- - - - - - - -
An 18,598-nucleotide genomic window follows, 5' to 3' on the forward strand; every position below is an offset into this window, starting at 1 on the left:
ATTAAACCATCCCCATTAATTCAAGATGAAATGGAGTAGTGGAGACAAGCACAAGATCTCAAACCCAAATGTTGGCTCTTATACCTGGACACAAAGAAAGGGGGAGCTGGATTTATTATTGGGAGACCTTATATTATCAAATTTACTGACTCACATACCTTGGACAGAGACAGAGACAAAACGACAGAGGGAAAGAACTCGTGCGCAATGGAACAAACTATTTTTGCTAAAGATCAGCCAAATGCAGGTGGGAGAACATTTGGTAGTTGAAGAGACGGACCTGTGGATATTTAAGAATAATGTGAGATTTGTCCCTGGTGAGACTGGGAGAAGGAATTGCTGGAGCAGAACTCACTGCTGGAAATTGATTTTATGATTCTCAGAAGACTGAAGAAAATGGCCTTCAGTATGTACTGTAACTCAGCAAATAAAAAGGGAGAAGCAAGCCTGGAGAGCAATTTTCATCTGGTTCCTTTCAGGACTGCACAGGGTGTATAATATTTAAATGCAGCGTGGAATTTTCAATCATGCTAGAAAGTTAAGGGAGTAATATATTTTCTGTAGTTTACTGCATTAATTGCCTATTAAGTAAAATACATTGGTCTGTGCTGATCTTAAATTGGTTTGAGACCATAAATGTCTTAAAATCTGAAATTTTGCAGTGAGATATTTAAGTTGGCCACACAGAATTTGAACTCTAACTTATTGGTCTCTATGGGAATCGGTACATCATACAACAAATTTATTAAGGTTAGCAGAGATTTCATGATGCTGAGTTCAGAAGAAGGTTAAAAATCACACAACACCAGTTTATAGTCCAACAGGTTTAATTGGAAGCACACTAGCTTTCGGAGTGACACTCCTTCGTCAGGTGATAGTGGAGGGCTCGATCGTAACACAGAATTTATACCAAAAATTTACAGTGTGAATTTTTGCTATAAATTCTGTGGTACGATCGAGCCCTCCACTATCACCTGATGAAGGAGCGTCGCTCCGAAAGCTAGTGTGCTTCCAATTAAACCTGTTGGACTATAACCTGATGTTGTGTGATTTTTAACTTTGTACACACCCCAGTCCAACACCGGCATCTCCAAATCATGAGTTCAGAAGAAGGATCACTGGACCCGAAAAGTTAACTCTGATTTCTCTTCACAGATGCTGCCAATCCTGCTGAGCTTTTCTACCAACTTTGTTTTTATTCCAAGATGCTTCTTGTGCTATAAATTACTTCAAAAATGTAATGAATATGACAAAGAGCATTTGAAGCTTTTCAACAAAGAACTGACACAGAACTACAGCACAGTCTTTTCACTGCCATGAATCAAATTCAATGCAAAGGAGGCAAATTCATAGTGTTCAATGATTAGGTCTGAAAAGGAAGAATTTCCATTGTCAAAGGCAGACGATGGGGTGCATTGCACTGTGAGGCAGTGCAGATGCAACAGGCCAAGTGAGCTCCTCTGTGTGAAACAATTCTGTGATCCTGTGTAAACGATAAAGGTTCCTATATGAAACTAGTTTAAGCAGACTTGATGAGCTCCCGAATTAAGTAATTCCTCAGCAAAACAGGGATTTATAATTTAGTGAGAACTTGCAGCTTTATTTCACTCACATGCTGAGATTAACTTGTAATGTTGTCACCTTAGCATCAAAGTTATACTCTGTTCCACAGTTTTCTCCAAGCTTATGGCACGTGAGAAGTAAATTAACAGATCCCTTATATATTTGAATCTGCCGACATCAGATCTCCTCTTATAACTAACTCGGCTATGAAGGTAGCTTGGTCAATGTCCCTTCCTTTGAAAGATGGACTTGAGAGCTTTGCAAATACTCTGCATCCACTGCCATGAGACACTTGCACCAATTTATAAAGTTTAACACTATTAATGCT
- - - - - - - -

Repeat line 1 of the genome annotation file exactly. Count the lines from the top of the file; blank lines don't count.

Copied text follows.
An 18,598-nucleotide genomic window follows, 5' to 3' on the forward strand; every position below is an offset into this window, starting at 1 on the left: